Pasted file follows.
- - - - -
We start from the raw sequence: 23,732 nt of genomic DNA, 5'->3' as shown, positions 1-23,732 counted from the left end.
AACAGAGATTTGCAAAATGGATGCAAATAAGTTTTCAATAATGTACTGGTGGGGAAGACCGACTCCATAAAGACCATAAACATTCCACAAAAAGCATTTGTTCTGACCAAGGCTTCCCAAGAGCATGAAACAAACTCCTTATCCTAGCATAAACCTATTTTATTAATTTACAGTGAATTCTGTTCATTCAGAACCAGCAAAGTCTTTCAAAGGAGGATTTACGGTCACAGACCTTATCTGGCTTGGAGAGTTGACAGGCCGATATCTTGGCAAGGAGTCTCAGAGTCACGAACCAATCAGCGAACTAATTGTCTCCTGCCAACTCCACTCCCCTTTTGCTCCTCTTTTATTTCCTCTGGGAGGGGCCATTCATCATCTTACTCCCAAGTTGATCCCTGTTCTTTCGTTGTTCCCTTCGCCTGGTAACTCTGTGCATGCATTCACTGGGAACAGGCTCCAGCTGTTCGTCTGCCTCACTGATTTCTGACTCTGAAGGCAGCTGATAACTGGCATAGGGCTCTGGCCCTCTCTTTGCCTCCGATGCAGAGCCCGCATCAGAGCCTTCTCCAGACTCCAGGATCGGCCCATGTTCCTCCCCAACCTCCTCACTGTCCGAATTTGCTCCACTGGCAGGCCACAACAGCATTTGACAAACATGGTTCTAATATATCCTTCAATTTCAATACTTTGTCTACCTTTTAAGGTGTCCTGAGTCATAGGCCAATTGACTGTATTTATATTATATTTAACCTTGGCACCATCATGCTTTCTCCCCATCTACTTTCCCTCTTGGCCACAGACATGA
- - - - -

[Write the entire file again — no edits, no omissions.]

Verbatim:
We start from the raw sequence: 23,732 nt of genomic DNA, 5'->3' as shown, positions 1-23,732 counted from the left end.
AACAGAGATTTGCAAAATGGATGCAAATAAGTTTTCAATAATGTACTGGTGGGGAAGACCGACTCCATAAAGACCATAAACATTCCACAAAAAGCATTTGTTCTGACCAAGGCTTCCCAAGAGCATGAAACAAACTCCTTATCCTAGCATAAACCTATTTTATTAATTTACAGTGAATTCTGTTCATTCAGAACCAGCAAAGTCTTTCAAAGGAGGATTTACGGTCACAGACCTTATCTGGCTTGGAGAGTTGACAGGCCGATATCTTGGCAAGGAGTCTCAGAGTCACGAACCAATCAGCGAACTAATTGTCTCCTGCCAACTCCACTCCCCTTTTGCTCCTCTTTTATTTCCTCTGGGAGGGGCCATTCATCATCTTACTCCCAAGTTGATCCCTGTTCTTTCGTTGTTCCCTTCGCCTGGTAACTCTGTGCATGCATTCACTGGGAACAGGCTCCAGCTGTTCGTCTGCCTCACTGATTTCTGACTCTGAAGGCAGCTGATAACTGGCATAGGGCTCTGGCCCTCTCTTTGCCTCCGATGCAGAGCCCGCATCAGAGCCTTCTCCAGACTCCAGGATCGGCCCATGTTCCTCCCCAACCTCCTCACTGTCCGAATTTGCTCCACTGGCAGGCCACAACAGCATTTGACAAACATGGTTCTAATATATCCTTCAATTTCAATACTTTGTCTACCTTTTAAGGTGTCCTGAGTCATAGGCCAATTGACTGTATTTATATTATATTTAACCTTGGCACCATCATGCTTTCTCCCCATCTACTTTCCCTCTTGGCCACAGACATGA